How we get around – and repair vehicles – is set for a radical transformation
A revolution is coming.
Autonomous vehicles are going to upend the world that jobbers and repair shops have known for decades. The only unknown is when that will happen.
Level 5 (fully autonomous) vehicles are still more than a decade away from running regularly on Canadian roads. But increasingly automated vehicles are being tested all the time in designated fenced-in areas. Ontario recently gave the OK to allow for wider autonomous vehicle testing on its roads.
Gary Silberg, Chicago-based head of automotive for business advisory firm KPMG, said Level 4 autonomous vehicles – which can operate without human input or oversight but only in select conditions, including road type and geographic area – are being launched in “islands of autonomy” in select communities.
In November 2017, Waymo, under Google-parent Alphabet, signed up several hundred families in Phoenix suburb Chandler as part of a focus group. Using an app, people were able to push a button and be picked up by an autonomous vehicle and taken to work. Their spouse could use their own mobile device and the car or truck would come back, pick them up and take them to an appointment.
“They did that for more than a year and had tremendous success. The feedback was tremendous,” Silberg said, noting the same service has been available for a fee to a subset of the original group since last December.
“Assuming everything goes well with the technology, these islands will continue to pop up for the next several years. It’s very exciting. It’s a game changer,” he said.
But when the game changes remains to be seen. Even though the technology is there, many consumers are reluctant to adopt it. Much of that is due to the extensive media coverage that results whenever anything goes wrong. The most notorious example is the accident last March where an autonomous Uber vehicle hit and killed a 49-year-old female cyclist in Arizona.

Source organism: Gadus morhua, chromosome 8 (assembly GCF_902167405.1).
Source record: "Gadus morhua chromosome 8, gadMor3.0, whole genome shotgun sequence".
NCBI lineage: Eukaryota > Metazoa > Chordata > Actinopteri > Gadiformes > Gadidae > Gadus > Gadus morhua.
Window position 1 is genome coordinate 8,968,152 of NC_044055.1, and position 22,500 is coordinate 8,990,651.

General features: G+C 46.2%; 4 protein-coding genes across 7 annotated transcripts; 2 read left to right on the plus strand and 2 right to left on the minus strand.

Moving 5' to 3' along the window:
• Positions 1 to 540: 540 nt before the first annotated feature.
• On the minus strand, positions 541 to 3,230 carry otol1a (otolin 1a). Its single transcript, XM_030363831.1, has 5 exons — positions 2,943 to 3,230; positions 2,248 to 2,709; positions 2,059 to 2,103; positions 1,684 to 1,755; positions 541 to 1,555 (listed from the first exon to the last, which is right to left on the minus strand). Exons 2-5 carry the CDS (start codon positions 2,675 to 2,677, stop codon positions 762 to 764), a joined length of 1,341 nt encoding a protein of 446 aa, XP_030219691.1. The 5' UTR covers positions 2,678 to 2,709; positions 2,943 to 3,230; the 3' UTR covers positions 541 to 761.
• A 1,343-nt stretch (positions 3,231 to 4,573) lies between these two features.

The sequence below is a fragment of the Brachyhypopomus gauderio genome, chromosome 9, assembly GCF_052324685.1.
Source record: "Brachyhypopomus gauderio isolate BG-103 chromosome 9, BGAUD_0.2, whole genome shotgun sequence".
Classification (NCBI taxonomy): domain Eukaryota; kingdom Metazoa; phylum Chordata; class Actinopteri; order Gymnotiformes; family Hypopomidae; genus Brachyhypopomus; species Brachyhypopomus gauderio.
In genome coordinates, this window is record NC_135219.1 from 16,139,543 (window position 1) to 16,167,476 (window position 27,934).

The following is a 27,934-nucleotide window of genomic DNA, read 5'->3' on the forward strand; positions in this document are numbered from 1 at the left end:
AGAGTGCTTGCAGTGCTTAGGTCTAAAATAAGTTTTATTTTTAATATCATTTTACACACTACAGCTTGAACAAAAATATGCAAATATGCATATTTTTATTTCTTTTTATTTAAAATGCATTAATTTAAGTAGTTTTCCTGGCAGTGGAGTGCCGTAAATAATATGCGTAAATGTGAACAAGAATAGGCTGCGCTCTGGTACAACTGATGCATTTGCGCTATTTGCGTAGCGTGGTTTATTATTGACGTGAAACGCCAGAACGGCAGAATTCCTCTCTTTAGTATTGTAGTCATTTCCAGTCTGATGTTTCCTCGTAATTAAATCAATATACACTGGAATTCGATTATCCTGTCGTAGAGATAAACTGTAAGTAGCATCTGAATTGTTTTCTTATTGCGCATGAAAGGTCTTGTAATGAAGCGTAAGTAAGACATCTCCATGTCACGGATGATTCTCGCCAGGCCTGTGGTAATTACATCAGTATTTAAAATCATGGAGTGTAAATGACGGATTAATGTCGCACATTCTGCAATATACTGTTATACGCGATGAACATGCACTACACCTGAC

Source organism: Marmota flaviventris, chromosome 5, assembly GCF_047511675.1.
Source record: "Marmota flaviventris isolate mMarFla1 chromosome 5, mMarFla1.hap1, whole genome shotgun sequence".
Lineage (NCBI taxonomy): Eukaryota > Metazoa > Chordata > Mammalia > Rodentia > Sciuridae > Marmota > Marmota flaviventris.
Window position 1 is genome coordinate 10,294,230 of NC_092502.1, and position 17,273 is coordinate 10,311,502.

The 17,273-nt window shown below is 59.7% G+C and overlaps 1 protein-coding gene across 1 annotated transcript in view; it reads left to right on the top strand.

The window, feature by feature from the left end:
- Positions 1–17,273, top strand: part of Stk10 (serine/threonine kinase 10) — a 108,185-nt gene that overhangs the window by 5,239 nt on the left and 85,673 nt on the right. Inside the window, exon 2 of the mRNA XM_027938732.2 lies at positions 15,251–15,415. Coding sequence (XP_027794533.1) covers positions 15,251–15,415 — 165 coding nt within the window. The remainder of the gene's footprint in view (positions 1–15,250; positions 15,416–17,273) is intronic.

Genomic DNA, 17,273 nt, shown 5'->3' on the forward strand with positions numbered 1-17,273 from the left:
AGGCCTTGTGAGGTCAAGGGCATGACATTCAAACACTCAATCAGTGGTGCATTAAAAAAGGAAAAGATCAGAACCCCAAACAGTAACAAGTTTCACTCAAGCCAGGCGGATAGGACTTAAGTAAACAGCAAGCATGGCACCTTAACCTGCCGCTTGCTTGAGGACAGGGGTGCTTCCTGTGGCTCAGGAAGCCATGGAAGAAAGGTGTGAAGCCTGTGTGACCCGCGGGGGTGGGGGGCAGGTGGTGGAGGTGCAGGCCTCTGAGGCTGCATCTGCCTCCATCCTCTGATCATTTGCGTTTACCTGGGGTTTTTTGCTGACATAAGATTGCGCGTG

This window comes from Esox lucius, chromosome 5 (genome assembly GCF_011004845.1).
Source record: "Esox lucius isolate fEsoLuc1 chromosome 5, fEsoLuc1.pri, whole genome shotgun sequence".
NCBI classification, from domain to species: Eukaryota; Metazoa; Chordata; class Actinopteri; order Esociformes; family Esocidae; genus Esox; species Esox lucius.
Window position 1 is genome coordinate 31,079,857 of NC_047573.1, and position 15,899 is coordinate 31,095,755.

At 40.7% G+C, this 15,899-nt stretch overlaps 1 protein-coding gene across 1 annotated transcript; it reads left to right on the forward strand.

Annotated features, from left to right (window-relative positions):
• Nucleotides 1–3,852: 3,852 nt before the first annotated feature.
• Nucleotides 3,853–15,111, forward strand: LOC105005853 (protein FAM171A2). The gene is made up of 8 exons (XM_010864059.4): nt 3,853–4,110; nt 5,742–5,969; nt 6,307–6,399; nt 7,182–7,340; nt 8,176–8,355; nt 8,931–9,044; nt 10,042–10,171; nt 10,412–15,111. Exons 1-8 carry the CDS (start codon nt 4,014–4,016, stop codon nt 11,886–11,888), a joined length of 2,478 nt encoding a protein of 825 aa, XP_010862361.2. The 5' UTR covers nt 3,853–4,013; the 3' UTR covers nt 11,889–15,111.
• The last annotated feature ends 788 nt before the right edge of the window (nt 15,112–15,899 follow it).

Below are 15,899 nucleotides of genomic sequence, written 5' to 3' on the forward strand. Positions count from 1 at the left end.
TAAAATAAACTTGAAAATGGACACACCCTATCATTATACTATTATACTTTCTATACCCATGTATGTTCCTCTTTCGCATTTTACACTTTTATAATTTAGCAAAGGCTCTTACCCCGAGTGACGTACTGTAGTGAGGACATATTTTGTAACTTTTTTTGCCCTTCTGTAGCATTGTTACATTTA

“Consumers are very apprehensive about the technology,” said Nathan Shipley, Houston-based executive director of industry analysis at market research firm The NPD Group. “They don’t trust it. Car companies are slowly introducing smart technologies, like adaptive cruise control or lane departure features, and that’s how consumers will slowly start getting used to the car helping them drive. Switching from a car that you’re 100 per cent driving to one that is 100 per cent driving itself, that’s a big leap.”
“Assuming everything goes well with the technology, these islands will continue to pop up for the next several years. It’s very exciting. It’s a game changer.”
— Gary Silberg, KPMG
He thinks younger consumers will be much more willing to adapt to the new vehicle technology, even if they might not be able to afford it.
“If you talk to a 65-year-old driver and a 25-year-old driver, older folks say, ‘There’s no way I’m touching an autonomous vehicle. I’ll drive my car. I don’t want anything driving for me,’” Shipley said. “Younger folks aren’t as concerned about their personal information being stolen and shared. They’re different generations.”
The regulatory side could prove to be the bigger hurdle. Shipley believes there are a lot of similarities between the impact of autonomous vehicles and the Internet as both caused or are causing disruptions that governments hadn’t previously considered. In the Internet’s case, that forced politicians to react and create new laws.
“We have traffic laws in every city and they’re all pretty well known. With self-driving cars, what are the rules? Are there parts of the city where you can drive them and parts where you can’t, like a school zone?” he asked.
Malcolm Davidow, a Philadelphia-based partner at Schwartz Advisors, agrees on the importance of regulation, partly because studies have shown there are more accidents between autonomous and human-powered vehicles than there are between strictly human-driven cars and trucks.